Being a parent comes with a side order of worry as standard. From the simple things like worrying that you won’t know how to change a nappy properly or how to fasten the car seat, to the much bigger fears about how you will afford everything, if you will make the right decisions about how to bring up your child, or that your partner or child will die in a freak accident. I say this knowing that I have worried about each and every one of these at some point in the last 9 years and continue to do so (not the nappy thing though – I’ve nailed that!)
I remember being pregnant with Ben and worrying that I wouldn’t know when to feed him, that I wouldn’t be able to understand what he needed, that I wouldn’t be able to get him to sleep. People always say that you get to know your baby’s cries – I just couldn’t see how that would work – a crying baby is a crying baby right? No, of course not. Of course I learned to differentiate between Ben’s cries, I learned to know when he was tired, to know when he was hungry. I kept him alive and happy. My worries were unfounded.
Knowing that those worries were unfounded of course didn’t stop me finding new things to worry about – Ben was born around the time that swine flu was rife and I was always worried about him catching it from well-meaning people touching him in his pram (I still don’t understand why strangers feel the need to do that) and I once spent several hours in the middle of the night convinced that I was dying from swine flu myself when actually I just had mastitis – things seem so much worse in the hours of darkness don’t they!?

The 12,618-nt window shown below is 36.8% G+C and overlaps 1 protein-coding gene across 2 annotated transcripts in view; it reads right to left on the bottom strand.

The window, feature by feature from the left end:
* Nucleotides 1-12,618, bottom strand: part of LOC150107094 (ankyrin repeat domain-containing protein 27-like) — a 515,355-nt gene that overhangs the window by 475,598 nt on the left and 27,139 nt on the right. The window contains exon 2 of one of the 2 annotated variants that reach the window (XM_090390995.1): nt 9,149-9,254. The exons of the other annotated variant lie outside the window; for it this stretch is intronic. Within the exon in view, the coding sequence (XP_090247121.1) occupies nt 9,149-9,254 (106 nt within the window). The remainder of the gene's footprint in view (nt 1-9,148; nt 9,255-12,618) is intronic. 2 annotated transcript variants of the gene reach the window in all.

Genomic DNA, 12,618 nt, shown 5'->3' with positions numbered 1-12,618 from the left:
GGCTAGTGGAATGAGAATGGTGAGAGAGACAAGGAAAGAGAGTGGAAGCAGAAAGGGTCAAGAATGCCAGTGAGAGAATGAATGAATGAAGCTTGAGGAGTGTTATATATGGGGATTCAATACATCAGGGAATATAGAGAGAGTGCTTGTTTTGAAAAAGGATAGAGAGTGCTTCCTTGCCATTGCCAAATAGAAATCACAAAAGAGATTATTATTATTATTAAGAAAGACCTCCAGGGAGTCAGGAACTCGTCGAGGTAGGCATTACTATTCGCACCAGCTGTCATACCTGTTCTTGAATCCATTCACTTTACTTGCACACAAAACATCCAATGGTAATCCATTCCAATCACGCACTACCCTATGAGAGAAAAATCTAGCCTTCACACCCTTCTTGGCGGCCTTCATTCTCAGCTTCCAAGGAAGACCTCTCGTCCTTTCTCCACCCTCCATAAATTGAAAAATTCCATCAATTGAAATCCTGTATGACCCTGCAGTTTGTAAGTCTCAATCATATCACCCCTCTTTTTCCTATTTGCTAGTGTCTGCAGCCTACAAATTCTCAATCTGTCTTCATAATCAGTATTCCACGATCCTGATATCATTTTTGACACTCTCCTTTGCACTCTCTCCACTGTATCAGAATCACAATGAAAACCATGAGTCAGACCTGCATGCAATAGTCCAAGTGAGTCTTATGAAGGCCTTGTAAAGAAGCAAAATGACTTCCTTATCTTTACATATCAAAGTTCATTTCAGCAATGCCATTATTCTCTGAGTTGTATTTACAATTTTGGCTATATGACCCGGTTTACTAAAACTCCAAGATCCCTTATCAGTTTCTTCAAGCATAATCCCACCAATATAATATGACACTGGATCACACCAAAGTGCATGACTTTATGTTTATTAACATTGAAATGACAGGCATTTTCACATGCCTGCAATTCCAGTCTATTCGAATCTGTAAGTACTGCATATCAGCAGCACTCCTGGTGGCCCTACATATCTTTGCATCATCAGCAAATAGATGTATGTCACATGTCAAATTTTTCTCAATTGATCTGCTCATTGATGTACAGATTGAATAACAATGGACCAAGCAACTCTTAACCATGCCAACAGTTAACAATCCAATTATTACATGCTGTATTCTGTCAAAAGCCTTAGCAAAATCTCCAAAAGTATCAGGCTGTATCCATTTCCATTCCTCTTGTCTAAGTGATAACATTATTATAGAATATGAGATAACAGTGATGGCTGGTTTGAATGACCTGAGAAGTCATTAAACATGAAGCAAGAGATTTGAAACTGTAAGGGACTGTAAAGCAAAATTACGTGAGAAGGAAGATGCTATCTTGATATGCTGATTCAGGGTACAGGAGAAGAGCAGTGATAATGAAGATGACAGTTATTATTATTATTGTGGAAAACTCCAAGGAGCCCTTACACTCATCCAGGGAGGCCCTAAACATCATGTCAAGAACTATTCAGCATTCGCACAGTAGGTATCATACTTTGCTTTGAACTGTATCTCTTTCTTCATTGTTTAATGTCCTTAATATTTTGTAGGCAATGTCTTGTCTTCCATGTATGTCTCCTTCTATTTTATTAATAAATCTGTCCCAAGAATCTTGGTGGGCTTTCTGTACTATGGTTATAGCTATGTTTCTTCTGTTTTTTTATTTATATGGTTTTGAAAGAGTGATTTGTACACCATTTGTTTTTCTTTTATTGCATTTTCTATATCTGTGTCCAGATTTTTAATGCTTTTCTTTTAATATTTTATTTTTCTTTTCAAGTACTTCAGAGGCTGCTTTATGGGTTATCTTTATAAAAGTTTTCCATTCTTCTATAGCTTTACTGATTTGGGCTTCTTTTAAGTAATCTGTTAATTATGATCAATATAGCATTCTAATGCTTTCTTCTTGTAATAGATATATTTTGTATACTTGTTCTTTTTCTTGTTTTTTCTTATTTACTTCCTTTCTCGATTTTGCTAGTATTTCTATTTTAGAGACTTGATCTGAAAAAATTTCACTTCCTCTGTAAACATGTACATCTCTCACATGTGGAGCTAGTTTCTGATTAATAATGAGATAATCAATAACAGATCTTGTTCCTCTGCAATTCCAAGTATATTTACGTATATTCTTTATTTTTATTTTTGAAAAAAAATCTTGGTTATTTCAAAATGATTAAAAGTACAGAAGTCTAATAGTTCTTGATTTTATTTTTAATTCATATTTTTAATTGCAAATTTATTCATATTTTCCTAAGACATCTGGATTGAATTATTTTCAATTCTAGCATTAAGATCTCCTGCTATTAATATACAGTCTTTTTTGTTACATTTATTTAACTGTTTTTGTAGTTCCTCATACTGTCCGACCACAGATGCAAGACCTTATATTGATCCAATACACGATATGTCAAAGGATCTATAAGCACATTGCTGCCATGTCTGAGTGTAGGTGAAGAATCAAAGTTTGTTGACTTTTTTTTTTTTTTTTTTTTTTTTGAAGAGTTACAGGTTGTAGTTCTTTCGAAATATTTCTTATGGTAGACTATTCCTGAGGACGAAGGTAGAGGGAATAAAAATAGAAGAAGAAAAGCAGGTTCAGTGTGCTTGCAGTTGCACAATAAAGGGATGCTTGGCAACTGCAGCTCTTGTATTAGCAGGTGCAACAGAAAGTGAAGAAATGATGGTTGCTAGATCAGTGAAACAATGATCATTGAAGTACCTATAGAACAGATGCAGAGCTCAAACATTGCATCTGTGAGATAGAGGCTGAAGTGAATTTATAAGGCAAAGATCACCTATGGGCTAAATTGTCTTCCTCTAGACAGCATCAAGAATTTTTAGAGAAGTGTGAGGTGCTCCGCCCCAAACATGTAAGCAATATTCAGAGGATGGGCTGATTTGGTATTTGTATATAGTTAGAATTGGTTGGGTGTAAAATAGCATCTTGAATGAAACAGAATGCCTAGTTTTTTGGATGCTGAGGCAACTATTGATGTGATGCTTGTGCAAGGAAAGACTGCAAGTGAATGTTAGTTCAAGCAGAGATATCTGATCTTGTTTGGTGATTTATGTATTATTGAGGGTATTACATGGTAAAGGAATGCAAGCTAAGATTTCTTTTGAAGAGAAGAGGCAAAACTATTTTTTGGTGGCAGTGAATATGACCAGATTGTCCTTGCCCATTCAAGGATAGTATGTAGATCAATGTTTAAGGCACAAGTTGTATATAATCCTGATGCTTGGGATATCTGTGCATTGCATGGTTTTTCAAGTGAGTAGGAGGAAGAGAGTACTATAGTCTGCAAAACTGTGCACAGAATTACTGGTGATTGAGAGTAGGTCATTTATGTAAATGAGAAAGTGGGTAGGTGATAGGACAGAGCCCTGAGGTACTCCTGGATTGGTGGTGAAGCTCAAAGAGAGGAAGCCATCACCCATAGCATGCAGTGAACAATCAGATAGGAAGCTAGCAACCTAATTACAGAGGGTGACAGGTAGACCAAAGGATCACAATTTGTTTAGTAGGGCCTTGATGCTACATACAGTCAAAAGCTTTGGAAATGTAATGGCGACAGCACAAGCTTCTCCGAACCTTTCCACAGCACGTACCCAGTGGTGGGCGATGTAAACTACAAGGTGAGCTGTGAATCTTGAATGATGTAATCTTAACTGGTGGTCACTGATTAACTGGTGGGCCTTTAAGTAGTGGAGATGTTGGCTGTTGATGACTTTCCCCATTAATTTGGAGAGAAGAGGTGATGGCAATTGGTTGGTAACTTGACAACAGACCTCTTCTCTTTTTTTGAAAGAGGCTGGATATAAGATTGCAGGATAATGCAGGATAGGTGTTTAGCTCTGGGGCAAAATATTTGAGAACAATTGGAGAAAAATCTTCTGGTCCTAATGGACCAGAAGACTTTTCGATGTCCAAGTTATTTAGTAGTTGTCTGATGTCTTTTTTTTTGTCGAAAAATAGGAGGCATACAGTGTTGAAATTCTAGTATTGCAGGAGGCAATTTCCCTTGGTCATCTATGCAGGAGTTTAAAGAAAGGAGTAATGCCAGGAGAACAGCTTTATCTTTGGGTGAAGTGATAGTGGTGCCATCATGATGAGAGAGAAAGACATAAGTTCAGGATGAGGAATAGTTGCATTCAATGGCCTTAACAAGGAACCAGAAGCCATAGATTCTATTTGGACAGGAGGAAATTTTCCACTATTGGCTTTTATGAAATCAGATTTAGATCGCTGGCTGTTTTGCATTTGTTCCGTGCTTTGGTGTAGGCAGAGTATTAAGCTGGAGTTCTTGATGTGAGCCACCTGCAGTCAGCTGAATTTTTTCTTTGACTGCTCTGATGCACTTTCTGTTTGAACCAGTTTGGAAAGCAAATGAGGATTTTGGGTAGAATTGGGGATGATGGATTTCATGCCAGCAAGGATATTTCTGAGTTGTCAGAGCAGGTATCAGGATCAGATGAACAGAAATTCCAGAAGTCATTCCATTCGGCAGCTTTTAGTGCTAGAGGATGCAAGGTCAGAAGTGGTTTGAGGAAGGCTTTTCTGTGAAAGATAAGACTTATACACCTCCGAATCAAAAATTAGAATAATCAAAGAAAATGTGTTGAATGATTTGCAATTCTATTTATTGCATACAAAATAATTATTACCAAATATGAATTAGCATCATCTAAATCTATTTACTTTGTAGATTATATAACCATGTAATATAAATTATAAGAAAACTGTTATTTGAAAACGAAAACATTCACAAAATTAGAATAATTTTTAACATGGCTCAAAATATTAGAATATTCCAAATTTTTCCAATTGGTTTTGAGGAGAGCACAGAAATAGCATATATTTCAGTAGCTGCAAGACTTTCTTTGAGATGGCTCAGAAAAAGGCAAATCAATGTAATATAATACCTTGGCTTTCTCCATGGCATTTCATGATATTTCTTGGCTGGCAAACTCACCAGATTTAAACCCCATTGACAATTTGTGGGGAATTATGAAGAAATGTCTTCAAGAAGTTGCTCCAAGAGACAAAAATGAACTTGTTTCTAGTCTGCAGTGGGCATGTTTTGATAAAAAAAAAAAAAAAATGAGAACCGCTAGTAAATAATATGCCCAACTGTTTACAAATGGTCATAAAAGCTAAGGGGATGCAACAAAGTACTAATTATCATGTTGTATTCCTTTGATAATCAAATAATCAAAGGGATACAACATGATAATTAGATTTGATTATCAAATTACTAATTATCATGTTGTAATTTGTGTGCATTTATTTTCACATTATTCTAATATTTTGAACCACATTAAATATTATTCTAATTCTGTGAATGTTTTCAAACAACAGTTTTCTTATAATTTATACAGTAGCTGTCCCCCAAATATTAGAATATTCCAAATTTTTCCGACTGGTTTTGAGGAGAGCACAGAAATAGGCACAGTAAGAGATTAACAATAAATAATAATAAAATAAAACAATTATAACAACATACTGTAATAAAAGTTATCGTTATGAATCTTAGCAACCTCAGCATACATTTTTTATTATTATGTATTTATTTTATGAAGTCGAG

I’m not a naturally anxious person, I tend to be fairly confident that I will just get on with whatever life throws at me but when you are suddenly responsible for sustaining the life of a tiny person, you do start to see the world differently. The biggest worry for me, and one which I went through phases of struggling with each time I had a newborn, was that Dave was going to die driving home from work. He has a fairly significant daily commute which means he spends a couple of hours a day on the road. If I didn’t hear from him first thing in the morning I would convince myself something had happened and he hadn’t made it to work. If he was later home than I would have expected I would start to panic – and of course once I had the idea in my head I didn’t seem to be able to just brush it off, I would mentally follow it out to it’s full conclusion. How the hell would I cope with the kids on my own? What would I do without him?
I don’t think I really spoke to anyone about this deep rooted fear that I would lose Dave or the kids, and it’s not really something anyone warns you about, however recent research commissioned by the Post Office indicates that it is a top concern for around a third of new parents.
There is little you can do to prevent an accident or illness but the Post Office do offer peace of mind through their Free Parent Life Cover – a completely free product which offers parents Life Insurance to the value of £15,000 per child for one year. Both parents are able to use this product each time they have a child up to a limit of 8 children and can take advantage of the offer up until their child’s 4th birthday. So, for example, if you’ve three children under four and two parents take out a policy, you’ll get £45,000 of cover each free for a year. And if two parents have the maximum eight children and each take out a policy, that’s £120,000 of cover each. Hopefully it’s not something you’ll ever need but it’s nice to know it’s there right?
What did you worry about as a new parent?